E2– Exemplify collaboration within the school. When teachers work together, they can support each other and develop best practices for improving student learning. Though each teacher will have to make individual decisions to meet the needs of each of his or her classes, it can be useful for teachers to give similar lessons or give common assessments to make sure students are consistently held to high standards across the department. When I began observing the classes of my English mentor, Mr. Moore, all of the sophomore English teachers were starting a research writing project that they planned collaboratively. During one of the first lessons, students learned to evaluate web resources using the CRAAP test excerpted above. When I asked Mr. Moore where the tool originated, he said that a former staff member had learned about it in her college days and spread it through the school.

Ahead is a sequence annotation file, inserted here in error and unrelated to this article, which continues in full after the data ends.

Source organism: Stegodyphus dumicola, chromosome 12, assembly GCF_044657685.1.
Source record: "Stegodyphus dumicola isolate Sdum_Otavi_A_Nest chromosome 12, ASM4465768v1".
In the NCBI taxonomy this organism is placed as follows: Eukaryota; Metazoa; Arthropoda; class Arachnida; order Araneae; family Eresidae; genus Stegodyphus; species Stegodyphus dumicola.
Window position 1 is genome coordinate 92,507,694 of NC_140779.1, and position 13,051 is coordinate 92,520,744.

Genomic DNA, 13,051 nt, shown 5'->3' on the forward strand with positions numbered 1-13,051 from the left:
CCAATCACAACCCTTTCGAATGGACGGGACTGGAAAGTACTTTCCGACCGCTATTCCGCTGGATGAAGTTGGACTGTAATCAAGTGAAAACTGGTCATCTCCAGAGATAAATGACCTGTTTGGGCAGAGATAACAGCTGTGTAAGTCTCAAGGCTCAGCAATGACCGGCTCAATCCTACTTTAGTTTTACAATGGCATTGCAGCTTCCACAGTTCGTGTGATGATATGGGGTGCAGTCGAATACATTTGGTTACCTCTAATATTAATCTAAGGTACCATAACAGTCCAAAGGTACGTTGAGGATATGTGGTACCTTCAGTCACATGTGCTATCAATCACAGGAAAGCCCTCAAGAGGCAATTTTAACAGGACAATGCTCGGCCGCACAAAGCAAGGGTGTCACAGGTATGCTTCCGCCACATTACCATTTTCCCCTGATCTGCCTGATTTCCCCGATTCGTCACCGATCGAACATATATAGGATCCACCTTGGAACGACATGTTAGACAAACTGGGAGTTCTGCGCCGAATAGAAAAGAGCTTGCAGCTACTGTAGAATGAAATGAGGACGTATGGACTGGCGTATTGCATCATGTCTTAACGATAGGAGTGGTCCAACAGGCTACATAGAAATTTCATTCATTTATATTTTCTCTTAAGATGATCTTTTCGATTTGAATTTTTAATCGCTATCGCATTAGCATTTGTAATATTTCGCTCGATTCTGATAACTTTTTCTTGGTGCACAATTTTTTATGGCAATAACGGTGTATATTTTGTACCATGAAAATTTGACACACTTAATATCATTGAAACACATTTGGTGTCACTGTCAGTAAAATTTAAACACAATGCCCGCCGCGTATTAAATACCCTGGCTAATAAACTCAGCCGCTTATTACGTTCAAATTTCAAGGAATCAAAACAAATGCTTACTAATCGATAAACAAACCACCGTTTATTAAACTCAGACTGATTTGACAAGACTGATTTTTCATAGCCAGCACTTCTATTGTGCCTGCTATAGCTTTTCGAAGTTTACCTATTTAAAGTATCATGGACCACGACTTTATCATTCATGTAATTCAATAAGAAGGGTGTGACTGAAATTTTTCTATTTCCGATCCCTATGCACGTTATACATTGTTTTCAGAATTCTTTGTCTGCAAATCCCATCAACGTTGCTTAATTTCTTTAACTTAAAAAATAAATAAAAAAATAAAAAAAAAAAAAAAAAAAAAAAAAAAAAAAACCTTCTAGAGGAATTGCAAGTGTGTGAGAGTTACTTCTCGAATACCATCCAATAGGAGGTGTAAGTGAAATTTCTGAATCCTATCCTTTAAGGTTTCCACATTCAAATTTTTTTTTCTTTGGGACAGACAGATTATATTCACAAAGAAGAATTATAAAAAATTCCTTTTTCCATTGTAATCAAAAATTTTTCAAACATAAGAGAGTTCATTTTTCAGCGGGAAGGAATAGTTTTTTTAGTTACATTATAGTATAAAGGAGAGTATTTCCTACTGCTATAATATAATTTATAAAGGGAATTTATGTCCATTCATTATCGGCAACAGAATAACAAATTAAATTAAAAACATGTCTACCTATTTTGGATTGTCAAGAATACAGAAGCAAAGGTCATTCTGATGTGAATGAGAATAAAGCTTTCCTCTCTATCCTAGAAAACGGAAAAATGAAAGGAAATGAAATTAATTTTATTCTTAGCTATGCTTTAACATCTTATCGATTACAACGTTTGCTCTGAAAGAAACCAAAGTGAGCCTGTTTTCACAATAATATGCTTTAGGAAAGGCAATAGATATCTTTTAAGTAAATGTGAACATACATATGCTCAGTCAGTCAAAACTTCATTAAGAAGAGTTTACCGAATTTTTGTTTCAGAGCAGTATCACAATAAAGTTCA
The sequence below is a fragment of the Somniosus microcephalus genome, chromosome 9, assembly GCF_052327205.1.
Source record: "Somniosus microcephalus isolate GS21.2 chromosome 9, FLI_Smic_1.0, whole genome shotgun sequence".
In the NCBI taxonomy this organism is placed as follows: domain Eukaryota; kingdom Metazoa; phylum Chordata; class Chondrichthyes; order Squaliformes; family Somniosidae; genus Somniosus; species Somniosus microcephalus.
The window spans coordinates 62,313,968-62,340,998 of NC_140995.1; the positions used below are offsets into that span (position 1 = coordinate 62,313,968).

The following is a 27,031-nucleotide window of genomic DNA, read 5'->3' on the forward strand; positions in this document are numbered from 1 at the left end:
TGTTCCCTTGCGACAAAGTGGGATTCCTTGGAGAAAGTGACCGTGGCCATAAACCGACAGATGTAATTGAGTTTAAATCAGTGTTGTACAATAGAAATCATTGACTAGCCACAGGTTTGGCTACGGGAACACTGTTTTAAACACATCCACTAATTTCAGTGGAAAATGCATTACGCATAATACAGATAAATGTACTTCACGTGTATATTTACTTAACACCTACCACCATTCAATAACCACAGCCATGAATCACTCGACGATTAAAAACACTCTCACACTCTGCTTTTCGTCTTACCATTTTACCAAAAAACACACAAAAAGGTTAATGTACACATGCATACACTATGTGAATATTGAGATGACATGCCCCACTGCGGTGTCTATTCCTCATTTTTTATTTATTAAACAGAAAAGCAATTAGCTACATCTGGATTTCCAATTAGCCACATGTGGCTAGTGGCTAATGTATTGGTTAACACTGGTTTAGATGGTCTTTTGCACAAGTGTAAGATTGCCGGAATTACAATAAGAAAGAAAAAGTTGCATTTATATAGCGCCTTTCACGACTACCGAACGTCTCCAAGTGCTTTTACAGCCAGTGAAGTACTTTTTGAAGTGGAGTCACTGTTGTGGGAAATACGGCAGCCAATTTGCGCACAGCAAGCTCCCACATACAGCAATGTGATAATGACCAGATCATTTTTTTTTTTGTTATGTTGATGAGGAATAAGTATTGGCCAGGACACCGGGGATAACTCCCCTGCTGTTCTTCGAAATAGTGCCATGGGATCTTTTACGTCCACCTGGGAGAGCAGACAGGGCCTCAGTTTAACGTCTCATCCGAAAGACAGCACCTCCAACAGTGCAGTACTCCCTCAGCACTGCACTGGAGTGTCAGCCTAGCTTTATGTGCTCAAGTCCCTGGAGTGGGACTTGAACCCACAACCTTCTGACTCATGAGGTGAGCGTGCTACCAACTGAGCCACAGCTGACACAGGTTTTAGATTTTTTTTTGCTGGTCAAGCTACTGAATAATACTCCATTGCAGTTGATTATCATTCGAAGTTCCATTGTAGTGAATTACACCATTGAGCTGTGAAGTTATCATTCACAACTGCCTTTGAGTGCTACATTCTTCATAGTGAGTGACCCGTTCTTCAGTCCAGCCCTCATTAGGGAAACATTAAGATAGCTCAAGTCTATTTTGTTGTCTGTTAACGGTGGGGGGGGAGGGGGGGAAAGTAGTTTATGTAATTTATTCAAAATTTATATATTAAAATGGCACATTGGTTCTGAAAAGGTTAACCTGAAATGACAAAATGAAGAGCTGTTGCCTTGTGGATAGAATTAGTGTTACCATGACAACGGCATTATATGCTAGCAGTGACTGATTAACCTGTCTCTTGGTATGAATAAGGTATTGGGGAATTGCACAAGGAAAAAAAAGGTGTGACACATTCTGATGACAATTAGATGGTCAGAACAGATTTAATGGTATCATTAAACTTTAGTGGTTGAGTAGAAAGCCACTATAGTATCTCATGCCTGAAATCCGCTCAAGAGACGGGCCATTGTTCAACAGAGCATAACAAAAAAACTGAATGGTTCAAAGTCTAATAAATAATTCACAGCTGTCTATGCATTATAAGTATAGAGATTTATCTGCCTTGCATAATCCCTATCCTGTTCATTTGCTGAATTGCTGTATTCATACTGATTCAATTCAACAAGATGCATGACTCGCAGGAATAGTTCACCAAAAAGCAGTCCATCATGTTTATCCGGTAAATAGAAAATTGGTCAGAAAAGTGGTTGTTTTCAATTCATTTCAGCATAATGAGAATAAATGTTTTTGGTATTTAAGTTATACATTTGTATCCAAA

One of the ways that ideas and resources are shared is in professional learning communities (PLCs). I attended weekly PLC meetings with Mr. Moore and the two other sophomore English teachers. Since the students were working on a common project, we were able to share their successes and challenges and give each other suggestions for improving student learning. I think that the instructional product that students received was at a higher quality because it had been reviewed and revised multiple times in the PLC. It was great to collaborate with teachers at the same grade level, but I would also like to practice working with teachers across grade and content levels.